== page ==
The latter statement of Dr. Dolo appears to have some fervor of “militant theology”. To throw in a few points: The Bible, the Koran, the Torah, the Talmud and all the great books written by God’s prophets teach love, compassion and forgiveness. This does not mean that believers should not standup against injustices, because where God’s spirit exists, there is liberty. If it is not so, then the Bible would not mention about the great battles that the Children of Israel fought and won in defense of their sovereignty. Nevertheless, the Children of Israel went to war with an articulated imperative, or when there were grave and pervasive social issues that threatened their nation. God also appointed great leaders like Moses, Aaron, Joshua, etc., to champion their causes. Relating this to modern times, the non-violent Civil Rights Movement of the late Dr. Martin Luther King, Jr., who was also a religious figure and a social activist, owed its credit to Satyagraha, a doctrine, meaning the conquest of the enemy by suffering in one’s body or through non-cooperation. This doctrine was first developed, coined and successfully experimented against the British colonial occupation of India, by the late Mahatma Gandhi, his mentor and also a religious and social activist. But there were certain key ingredients which made these great social movements popular. First there was the presence of ethos (a moral force) and then pathos (the spirit or strong feelings) prevailing among the masses. The issues were not namby pamby neither isolated ones, for they affected large segments of the population. Moreover, the two leaders were charismatic and they capitalized on their charisma by infusing the burning issues of injustice into the broad masses. And they were able to gain a groundswell of public opinion.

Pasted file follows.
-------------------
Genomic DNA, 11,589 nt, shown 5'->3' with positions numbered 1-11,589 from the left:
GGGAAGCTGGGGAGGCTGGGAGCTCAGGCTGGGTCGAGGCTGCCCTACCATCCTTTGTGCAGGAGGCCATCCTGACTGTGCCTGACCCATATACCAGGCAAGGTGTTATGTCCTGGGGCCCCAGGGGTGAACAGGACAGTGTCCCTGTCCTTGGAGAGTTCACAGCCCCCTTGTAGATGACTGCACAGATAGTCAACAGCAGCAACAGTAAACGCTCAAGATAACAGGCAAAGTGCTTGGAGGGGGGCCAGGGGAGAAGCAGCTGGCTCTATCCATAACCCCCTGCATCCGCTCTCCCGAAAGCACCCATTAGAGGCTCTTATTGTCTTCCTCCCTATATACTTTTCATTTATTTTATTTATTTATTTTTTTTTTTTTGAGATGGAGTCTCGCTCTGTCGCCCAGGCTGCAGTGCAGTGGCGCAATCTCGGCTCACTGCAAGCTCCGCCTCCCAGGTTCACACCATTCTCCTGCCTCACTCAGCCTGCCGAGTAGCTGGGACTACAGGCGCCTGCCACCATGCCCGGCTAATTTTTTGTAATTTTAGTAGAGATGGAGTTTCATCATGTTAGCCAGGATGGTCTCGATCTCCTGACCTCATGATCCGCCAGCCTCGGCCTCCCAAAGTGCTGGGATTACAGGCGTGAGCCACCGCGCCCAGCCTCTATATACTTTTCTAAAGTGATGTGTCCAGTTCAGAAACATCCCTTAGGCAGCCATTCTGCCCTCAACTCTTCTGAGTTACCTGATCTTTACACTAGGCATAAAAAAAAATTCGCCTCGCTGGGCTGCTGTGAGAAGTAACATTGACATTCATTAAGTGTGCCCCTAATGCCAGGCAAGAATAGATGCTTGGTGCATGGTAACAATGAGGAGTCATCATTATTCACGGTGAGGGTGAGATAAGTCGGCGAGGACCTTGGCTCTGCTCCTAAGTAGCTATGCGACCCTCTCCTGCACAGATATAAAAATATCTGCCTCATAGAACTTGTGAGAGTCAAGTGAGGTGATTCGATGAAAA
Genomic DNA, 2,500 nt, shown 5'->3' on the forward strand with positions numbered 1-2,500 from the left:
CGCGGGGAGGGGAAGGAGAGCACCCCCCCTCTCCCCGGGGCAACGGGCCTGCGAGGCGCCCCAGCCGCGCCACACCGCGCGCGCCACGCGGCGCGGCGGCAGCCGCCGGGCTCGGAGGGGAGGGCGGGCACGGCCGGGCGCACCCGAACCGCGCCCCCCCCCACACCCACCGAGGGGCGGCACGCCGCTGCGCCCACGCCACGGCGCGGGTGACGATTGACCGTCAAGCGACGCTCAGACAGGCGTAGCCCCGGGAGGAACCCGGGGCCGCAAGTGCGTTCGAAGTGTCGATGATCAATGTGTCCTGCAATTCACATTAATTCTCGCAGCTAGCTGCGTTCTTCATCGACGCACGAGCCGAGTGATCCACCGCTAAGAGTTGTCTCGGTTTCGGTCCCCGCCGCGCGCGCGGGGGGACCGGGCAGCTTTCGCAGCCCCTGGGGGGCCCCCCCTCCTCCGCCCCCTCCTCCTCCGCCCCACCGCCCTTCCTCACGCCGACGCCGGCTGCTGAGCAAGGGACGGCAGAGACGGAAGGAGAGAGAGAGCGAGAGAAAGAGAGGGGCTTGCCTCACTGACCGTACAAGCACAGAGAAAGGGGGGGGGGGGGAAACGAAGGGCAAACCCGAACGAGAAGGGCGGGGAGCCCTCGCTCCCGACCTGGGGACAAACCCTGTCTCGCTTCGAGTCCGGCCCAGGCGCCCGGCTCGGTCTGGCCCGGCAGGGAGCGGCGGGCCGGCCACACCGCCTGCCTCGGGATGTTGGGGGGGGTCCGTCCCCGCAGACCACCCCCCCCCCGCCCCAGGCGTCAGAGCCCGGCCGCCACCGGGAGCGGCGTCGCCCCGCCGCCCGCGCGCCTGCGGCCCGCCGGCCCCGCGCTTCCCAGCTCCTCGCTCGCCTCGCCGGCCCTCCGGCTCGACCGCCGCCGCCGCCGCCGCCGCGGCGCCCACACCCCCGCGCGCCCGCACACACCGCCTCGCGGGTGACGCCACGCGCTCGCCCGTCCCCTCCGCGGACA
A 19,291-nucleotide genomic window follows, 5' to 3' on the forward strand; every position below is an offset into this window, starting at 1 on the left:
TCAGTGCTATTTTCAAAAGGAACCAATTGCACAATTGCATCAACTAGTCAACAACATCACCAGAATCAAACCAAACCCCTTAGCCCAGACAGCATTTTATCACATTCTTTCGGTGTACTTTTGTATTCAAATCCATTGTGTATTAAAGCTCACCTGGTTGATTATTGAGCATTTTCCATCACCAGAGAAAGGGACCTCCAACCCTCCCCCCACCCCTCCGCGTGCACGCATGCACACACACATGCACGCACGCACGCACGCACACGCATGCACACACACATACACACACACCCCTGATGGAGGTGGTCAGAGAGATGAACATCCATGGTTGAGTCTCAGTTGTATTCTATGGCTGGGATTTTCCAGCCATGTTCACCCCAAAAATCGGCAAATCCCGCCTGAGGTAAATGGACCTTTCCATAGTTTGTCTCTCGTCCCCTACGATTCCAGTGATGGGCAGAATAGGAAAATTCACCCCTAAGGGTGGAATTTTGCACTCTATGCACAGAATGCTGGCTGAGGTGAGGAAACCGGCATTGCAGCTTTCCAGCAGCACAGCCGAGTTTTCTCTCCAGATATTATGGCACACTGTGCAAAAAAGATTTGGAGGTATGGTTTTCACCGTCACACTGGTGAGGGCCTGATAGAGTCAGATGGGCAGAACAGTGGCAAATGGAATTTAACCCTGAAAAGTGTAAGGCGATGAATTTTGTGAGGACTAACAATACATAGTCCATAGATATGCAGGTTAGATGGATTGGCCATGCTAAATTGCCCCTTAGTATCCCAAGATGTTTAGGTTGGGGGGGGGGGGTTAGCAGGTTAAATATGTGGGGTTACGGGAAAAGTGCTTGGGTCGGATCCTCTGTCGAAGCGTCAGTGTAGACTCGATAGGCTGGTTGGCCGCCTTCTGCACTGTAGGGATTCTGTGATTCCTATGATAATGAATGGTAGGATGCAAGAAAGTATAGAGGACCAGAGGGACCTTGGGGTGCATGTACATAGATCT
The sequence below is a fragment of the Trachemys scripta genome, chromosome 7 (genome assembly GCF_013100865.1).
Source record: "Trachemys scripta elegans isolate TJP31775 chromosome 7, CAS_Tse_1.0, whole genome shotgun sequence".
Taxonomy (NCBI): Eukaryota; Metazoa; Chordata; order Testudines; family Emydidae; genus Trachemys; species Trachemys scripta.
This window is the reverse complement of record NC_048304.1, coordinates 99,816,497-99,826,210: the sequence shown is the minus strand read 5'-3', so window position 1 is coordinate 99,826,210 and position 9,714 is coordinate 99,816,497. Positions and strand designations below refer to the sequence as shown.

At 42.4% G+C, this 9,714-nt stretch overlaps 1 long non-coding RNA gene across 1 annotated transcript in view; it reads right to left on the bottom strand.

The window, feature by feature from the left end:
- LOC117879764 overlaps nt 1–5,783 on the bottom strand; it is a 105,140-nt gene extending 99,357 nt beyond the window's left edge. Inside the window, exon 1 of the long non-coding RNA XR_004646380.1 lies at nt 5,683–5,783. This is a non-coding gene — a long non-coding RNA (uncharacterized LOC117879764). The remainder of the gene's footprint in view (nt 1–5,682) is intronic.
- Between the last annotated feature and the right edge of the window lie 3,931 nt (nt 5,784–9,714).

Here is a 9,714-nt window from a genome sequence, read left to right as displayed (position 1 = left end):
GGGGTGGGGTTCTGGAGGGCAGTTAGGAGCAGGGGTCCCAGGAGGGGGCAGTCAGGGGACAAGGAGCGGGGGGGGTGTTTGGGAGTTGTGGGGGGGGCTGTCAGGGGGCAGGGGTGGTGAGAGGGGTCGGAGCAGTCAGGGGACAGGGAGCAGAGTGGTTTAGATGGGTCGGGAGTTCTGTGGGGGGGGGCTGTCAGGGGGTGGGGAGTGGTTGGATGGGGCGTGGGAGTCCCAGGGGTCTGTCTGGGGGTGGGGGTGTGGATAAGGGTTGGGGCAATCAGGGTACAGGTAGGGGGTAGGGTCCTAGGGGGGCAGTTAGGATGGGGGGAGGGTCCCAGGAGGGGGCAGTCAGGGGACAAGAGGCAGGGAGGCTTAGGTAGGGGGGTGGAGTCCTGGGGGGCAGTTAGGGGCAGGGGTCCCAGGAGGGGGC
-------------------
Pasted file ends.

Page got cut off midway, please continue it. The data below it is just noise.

Back to our topic: I interjected the remarks above in order to make a point. None of the key factors that are mentioned above are present on this issue, and therefore it does not rise up to the level of calling on Christians, to stage an uprising in Liberia. Frankly speaking, I am in no way challenging Dr. Dolo’s integrity. I do admire his dazzling abilities to parlay events that transpire in Liberia. On the contrary his articulation on this issue makes it seem like he is far removed from what is happening in Liberia vis-à-vis realpolitik and its debilitating effects on the life of the average Liberian. If he truly loves his family members and friends like he says, then he should visit Liberia to fathom the depths of the indelible scars that the civil war has made on the national psyche. May be he would have a change of heart, and would be very cautious in trying to incite the public.
In the sixth paragraph of his essay, he emphatically states that he is breaking the tradition of ‘value-free’ social science to become personal. In Dr. Dolo’s words, “In this paper, I have broken the tradition of ‘value-free’ social science because the issue at hand is personal. It affects the lives of my relatives, and a host of people whose lives mean the world to me. I do not pretend to be neutral on this matter because the future of Liberia is of immense importance to me. When I stand against bigotry, I do so as a Liberian who has seen the devastation that embedding hatred and prejudice into ethnic difference cost all Liberians.”